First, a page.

Family connections abound, with husbands and wives, life-partners and cousins listed amongst the 75 Jumping, 65 Eventing and 60 Dressage horse and rider combinations (FEI definite entries) Brothers Michael (56) and John Whitaker (60), who between them have competed at nine Olympic Games, are in the British Jumping squad, while at the other end of both the age and experience spectrum, that young Brazilian Dressage team includes brother and sister Luiza (24) and Pedro (22) Tavares Almeida, with Pedro’s twin Manuel (22) as the team reserve.

“We have a really wide age-range in our fan-base due to the nature of our sport and we expect a huge following during the Rio 2016 Olympic Games!” says Sabrina Ibáñez.

Notes to Editors:

Equestrian sport has been part of the Olympic Games since 1912.

Team and individual medals are awarded in three disciplines - Dressage, Eventing and Jumping.

Team USA holds the record for the greatest level of participation, with 236 horse and rider combinations competing throughout the history of the Games.

Team Germany has won the most medals, collecting a total of 75 to date.

The equestrian events of the Rio 2016 Olympic Games will be staged in the Deodoro Olympic Park alongside basketball, BMX, canoe slalom, fencing, hockey, modern pentathlon, mountain biking, rugby sevens and shooting.

The Deodoro Olympic Park is the second largest Olympic cluster of the Rio 2016 Games venues.

Jumping: 27 countries, 15 teams, 75 horse/rider combinations

Eventing: 24 countries, 13 teams, 65 horse/rider combinations

Dressage: 25 countries, 11 teams, 60 horse/rider combinations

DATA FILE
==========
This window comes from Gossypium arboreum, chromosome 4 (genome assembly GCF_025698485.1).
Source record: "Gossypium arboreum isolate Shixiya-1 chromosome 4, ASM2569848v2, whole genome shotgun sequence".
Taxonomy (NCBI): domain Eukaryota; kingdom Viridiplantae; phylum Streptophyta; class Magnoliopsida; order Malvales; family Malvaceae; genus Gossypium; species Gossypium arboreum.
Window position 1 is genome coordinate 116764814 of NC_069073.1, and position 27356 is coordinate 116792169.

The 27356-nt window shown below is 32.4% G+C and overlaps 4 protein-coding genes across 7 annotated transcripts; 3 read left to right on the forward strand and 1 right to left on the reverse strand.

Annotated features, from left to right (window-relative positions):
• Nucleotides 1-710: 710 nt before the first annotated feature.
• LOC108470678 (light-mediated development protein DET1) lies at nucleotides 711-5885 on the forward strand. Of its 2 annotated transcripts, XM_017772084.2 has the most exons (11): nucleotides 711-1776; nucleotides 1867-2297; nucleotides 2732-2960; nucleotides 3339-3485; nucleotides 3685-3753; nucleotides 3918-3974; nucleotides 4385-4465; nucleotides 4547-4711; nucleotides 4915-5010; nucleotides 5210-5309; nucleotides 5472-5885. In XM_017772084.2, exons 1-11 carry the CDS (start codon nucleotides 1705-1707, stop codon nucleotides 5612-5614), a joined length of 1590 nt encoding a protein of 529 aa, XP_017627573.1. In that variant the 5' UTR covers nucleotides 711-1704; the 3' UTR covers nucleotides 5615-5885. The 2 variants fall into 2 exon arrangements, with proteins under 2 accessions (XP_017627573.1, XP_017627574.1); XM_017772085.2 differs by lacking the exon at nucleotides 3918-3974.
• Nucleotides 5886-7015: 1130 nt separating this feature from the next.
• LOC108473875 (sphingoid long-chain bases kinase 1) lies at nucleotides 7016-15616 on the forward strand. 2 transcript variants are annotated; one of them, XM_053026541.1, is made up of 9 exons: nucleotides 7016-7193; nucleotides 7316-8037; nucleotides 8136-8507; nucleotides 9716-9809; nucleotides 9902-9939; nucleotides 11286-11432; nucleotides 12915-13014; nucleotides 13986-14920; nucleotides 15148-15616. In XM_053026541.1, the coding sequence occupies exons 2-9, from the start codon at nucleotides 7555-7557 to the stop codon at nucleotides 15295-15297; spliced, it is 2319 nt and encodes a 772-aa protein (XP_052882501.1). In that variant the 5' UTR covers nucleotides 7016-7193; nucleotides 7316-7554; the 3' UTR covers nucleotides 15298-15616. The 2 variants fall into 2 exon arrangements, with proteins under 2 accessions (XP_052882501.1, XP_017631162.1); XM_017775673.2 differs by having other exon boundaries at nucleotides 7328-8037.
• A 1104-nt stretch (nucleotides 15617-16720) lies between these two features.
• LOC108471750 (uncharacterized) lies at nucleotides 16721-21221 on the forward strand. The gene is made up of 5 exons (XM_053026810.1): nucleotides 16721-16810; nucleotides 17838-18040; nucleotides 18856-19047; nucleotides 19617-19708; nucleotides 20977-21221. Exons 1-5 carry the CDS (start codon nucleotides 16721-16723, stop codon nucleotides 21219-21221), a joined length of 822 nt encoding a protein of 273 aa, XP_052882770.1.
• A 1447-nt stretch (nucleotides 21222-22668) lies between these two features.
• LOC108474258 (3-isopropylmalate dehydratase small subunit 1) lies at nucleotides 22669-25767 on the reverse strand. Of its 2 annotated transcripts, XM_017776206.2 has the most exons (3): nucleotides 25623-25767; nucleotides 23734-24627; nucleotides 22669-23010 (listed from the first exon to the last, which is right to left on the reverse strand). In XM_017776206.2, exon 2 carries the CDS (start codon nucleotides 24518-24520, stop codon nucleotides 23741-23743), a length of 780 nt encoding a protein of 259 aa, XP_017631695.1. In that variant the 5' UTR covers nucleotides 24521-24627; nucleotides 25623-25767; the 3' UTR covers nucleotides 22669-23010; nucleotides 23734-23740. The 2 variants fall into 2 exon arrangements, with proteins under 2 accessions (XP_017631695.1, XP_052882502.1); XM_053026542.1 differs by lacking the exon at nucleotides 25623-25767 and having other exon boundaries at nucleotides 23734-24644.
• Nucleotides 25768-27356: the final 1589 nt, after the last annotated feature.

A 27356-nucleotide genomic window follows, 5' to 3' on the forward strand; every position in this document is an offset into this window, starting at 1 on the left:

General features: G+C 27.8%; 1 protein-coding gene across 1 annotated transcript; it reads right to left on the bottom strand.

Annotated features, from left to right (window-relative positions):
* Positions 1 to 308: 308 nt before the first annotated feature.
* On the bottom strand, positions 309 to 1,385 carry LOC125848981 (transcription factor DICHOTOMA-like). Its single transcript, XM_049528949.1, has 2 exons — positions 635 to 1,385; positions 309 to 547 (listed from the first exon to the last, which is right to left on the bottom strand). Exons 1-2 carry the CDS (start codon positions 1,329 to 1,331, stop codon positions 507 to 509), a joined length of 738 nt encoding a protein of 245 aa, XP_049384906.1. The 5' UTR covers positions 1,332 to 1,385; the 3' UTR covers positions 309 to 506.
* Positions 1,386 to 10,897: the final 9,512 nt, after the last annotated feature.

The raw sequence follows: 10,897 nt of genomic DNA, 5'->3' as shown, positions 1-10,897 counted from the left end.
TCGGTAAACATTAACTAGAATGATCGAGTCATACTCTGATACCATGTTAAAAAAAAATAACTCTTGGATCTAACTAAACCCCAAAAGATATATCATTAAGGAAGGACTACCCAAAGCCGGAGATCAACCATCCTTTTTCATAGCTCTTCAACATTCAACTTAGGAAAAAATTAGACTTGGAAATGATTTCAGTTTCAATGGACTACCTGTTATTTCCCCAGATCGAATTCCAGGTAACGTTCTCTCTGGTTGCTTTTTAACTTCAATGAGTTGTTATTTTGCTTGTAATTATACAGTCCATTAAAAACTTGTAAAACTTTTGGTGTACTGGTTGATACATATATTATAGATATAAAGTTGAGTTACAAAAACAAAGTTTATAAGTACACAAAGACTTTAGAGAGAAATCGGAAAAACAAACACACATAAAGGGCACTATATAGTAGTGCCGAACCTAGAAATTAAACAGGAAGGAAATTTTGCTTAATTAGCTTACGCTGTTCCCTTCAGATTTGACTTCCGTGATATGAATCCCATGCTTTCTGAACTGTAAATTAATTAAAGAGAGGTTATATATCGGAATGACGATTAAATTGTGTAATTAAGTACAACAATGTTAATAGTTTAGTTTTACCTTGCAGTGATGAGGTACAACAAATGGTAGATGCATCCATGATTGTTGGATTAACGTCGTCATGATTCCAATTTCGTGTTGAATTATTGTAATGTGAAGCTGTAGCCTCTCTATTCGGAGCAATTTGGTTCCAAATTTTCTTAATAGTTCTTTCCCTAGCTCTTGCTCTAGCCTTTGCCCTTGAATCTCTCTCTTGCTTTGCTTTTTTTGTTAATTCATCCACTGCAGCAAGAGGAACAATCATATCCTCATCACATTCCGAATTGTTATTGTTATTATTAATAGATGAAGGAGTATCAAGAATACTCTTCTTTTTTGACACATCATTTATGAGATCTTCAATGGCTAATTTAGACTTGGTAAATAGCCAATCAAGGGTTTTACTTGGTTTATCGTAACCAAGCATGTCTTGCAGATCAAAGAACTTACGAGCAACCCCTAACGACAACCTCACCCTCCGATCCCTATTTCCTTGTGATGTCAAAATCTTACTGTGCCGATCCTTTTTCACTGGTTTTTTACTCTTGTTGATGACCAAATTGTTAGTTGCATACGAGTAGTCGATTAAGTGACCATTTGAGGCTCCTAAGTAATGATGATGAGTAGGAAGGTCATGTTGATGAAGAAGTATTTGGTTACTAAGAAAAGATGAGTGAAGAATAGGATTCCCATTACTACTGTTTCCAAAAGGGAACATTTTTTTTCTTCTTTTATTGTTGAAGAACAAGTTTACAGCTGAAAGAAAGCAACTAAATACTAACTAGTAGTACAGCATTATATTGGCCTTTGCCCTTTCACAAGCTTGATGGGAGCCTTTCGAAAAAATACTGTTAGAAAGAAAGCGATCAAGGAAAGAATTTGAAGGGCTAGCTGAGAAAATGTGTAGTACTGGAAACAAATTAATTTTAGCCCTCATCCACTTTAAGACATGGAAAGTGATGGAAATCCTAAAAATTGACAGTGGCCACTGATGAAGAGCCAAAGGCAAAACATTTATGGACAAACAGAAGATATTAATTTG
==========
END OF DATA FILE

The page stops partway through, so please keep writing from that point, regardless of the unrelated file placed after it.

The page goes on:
The Rio 2016 sport entries (FEI Definite Entries) also include 34 reserve horses and 33 reserve riders. The Jumping rider Ferenc Szentirmai (UKR) is a competing athlete and also has a reserve horse.

The countries represented are:

Argentina, Australia, Austria, Belarus, Belgium, Brazil, Canada, Chile, China, Chinese Taipei, Colombia, Denmark, Dominican Republic, Ecuador, Egypt, Finland, France, Germany, Great Britain, Ireland, Italy, Japan, Korea, Mexico, Morocco, Netherlands, New Zealand, Palestine, Poland, Peru, Puerto Rico, Qatar, Republic of South Africa, Russia, Spain, Switzerland, Sweden, Turkey, Ukraine, Uruguay, USA, Venezuela and Zimbabwe.

About Fédération Equestre Internationale (FEI) www.fei.org

The FEI is the world governing body for horse sport recognised by the International Olympic Committee (IOC) and was founded in 1921. Equestrian sport has been part of the Olympic movement since the 1912 Games in Stockholm.

The FEI is the sole controlling authority for all international events in the Olympic sports of Jumping, Dressage and Eventing, as well as Driving, Endurance, Vaulting and Reining.

The FEI became one of the first international sports governing bodies to govern and regulate global para sport alongside its seven able-bodied disciplines when Para-Equestrian Dressage joined its ranks in 2006. The FEI now governs all international competitions for Para-Equestrian Dressage and Para-Driving.

source: Fei by Louise Parkes